Status report

Not much to celebrate, progress is still slow. I am working on the project only in short evening sessions, and spending time on other stuff on weekends. The current status is that I have completed the control module wiring, and placed MSW and bus interfaces components on the board. Next, I will continue wiring these modules and then I work on the register set (not yet on the board). This should complete the main board. Below are the most recent photos of it, taken from both sides.

The completed control module is the tangle of blue wires on the left of the board. Few wires are red – these are the clock signals which I wanted to have visible to make sure they are not running in parallel to each other (or other wires) which could cause unwanted crosstalk. I connected the CPU in its current state it to the logical analyzer and made a few tests. For now, everything seems to be working fine – the reset sequence was OK, the microcode step counters and the priority encoders behaved as expected. ┬áThe machine is able to run an endless loop of NOPs when it is on (NOP opcode is $00 and this is exactly the value on the data bus that does not exist). So, in some way, my CPU already boots.

As said in one of the previous posts, there will be another wire wrapped board to hold the ALU. Unfortunately, there is not enough room on the main board to fit the ALU there, hence another board. Looking at the current board layout I figure I could have packed the ICs more densely, which (with a bit of luck) would allow me to cram everything in, including the ALU. However, this would be at the expense of power filter caps (my wire wrap board does not have dedicated rows for capacitors, unlike some boards I have seen), which could eventually degrade the overall system stability. I hope  that ALU will be the last wire wrapped board I ever have to make, though.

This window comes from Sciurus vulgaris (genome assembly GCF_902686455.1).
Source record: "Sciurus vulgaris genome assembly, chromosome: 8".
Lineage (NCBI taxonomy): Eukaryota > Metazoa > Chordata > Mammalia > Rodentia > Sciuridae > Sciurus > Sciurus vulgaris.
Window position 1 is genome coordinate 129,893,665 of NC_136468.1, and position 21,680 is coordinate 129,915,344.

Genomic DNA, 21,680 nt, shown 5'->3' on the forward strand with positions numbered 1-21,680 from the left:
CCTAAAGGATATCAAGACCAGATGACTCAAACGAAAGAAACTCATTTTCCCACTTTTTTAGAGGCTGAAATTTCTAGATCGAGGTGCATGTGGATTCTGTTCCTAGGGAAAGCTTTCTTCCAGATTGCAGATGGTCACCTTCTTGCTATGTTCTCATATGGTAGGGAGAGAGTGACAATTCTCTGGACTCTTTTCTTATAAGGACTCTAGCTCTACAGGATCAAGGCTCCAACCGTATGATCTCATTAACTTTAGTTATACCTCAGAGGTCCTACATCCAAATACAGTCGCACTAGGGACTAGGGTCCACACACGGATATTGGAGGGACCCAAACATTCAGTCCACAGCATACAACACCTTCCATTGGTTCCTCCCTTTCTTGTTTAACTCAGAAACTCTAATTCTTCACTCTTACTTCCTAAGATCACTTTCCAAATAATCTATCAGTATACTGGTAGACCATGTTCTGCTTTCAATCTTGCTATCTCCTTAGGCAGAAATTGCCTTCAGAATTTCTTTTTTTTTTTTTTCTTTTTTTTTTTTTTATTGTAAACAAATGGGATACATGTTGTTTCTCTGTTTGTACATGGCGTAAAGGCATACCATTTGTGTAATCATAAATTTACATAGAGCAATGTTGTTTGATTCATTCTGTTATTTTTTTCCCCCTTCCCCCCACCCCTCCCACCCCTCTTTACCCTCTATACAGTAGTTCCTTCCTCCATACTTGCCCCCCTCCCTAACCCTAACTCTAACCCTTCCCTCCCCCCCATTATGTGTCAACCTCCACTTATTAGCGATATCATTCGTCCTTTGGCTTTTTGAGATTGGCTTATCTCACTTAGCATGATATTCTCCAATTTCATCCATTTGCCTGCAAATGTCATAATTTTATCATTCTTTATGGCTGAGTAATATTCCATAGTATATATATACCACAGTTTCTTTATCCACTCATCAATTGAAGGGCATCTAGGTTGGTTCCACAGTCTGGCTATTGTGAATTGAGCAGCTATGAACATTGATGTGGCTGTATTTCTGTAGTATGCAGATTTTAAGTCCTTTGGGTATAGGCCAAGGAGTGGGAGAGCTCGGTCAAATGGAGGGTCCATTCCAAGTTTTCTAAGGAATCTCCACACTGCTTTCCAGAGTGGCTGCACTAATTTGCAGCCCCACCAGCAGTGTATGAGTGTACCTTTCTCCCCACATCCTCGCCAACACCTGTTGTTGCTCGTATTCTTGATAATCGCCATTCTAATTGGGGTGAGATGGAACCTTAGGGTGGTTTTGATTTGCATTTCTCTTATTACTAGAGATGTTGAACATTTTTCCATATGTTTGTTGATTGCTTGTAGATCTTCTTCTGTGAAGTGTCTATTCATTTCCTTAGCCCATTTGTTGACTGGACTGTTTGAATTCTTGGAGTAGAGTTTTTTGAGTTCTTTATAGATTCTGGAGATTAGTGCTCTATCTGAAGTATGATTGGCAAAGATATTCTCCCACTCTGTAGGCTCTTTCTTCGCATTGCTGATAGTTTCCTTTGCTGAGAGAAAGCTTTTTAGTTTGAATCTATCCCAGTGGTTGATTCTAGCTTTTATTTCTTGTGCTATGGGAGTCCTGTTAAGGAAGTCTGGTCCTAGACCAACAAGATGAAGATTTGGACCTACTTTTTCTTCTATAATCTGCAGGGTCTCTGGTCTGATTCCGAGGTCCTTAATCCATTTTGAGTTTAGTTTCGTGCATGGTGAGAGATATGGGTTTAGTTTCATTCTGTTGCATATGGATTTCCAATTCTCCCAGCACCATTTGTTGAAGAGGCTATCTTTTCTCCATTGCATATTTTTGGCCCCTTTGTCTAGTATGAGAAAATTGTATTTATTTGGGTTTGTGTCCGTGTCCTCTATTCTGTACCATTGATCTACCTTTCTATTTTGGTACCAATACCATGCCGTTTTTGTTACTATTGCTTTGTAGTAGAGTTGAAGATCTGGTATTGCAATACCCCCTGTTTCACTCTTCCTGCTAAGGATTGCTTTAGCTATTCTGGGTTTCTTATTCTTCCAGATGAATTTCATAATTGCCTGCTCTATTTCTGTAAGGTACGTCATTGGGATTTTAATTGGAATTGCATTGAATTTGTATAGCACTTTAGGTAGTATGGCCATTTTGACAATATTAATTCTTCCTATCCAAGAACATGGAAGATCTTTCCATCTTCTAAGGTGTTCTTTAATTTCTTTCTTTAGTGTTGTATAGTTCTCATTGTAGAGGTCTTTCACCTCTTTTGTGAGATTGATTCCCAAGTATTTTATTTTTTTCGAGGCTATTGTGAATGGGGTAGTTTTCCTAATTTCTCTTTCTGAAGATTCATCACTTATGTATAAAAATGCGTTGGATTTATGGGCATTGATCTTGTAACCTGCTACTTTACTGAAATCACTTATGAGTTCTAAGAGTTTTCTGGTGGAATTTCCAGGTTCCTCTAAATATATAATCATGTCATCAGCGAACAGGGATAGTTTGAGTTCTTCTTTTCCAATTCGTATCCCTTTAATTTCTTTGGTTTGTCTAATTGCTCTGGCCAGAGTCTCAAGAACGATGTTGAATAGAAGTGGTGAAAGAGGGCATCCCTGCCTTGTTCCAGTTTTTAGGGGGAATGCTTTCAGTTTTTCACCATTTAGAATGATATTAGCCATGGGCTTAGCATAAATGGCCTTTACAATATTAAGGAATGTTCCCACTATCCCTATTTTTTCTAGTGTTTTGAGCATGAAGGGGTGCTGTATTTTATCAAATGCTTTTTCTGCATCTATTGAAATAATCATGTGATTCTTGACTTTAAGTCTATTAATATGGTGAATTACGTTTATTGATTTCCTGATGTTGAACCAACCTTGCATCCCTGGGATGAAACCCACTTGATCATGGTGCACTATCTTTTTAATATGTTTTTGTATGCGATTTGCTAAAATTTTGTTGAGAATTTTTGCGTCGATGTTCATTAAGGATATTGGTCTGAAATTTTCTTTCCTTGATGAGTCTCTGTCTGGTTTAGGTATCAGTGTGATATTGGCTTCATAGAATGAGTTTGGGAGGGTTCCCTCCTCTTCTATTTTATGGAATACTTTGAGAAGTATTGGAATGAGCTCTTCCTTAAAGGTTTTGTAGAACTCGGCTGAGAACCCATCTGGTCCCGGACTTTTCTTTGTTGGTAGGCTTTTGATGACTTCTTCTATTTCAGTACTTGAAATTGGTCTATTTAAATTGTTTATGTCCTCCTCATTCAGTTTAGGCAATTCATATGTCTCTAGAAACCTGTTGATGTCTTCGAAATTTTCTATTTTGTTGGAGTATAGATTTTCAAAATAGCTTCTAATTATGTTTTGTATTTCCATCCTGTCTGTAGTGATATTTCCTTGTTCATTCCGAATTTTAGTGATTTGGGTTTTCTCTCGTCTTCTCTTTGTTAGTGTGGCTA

Memory is a different story. Since memory is isolated and independent from the CPU (well, almost) I will make a custom PCB to hold the memory module. Preliminary component count and layout attempt indicated that I will need two stacked euro-size (160 x 100 mm) boards for this. Ultimately, the entire CPU will also consist of several PCBs (I am assuming wire-wrap to be a prototype stage only) and I will reuse the memory board with the “production” board-based CPU later. I just need to plan the backplane bus connector carefully so that I don’t need to change the signal assignments in the future. I think the memory module is simple enough to get started with the PCBs and will be a good exercise. I have never made a PCB before, but if I manage to do it correctly, the memory module alone will save me a lot of wire-wrapping pain.

To design the PCBs I have purchased a non-profit EAGLE license for 125 euros from CadSoft in Germany. It is a fully-featured license, with all application capabilities, but intended for educational purposes and for only one user. That’s a good value for money, considering that a regular license providing the same functionality costs several hundred euros.

Regardless of my ambitious plans, considering my current pace it looks like there is still a few weeks of wire wrapping to come. I tried looking for a faster cut-strip-wrap bit for my electric tool on eBay but unfortunately could not find one. And a brand new one from Cooper costs over $700 (!). Looks like I have to do with what I have and use some more patience.

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